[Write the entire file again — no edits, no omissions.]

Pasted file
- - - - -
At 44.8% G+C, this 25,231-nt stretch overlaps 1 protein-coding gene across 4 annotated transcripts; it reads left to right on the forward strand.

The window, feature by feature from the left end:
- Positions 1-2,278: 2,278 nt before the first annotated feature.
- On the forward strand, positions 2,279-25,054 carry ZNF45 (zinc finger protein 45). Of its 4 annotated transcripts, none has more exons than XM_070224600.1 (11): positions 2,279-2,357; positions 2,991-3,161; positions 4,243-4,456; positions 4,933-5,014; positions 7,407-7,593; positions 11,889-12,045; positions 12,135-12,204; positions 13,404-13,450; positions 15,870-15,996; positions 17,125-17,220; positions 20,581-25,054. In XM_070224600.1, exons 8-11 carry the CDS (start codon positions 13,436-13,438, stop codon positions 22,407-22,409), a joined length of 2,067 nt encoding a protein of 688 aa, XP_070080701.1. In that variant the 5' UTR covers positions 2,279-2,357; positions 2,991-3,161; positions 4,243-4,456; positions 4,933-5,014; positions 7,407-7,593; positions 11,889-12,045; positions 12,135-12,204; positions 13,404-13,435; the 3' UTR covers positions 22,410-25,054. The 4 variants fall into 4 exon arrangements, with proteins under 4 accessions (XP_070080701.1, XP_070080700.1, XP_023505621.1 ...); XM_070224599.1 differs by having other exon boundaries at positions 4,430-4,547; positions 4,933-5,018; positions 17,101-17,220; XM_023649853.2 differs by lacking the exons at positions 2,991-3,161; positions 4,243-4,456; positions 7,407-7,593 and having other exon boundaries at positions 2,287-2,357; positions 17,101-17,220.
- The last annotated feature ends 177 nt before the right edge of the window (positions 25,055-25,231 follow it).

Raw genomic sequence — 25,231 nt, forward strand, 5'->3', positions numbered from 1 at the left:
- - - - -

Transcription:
At 44.8% G+C, this 25,231-nt stretch overlaps 1 protein-coding gene across 4 annotated transcripts; it reads left to right on the forward strand.

The window, feature by feature from the left end:
- Positions 1-2,278: 2,278 nt before the first annotated feature.
- On the forward strand, positions 2,279-25,054 carry ZNF45 (zinc finger protein 45). Of its 4 annotated transcripts, none has more exons than XM_070224600.1 (11): positions 2,279-2,357; positions 2,991-3,161; positions 4,243-4,456; positions 4,933-5,014; positions 7,407-7,593; positions 11,889-12,045; positions 12,135-12,204; positions 13,404-13,450; positions 15,870-15,996; positions 17,125-17,220; positions 20,581-25,054. In XM_070224600.1, exons 8-11 carry the CDS (start codon positions 13,436-13,438, stop codon positions 22,407-22,409), a joined length of 2,067 nt encoding a protein of 688 aa, XP_070080701.1. In that variant the 5' UTR covers positions 2,279-2,357; positions 2,991-3,161; positions 4,243-4,456; positions 4,933-5,014; positions 7,407-7,593; positions 11,889-12,045; positions 12,135-12,204; positions 13,404-13,435; the 3' UTR covers positions 22,410-25,054. The 4 variants fall into 4 exon arrangements, with proteins under 4 accessions (XP_070080701.1, XP_070080700.1, XP_023505621.1 ...); XM_070224599.1 differs by having other exon boundaries at positions 4,430-4,547; positions 4,933-5,018; positions 17,101-17,220; XM_023649853.2 differs by lacking the exons at positions 2,991-3,161; positions 4,243-4,456; positions 7,407-7,593 and having other exon boundaries at positions 2,287-2,357; positions 17,101-17,220.
- The last annotated feature ends 177 nt before the right edge of the window (positions 25,055-25,231 follow it).

Raw genomic sequence — 25,231 nt, forward strand, 5'->3', positions numbered from 1 at the left: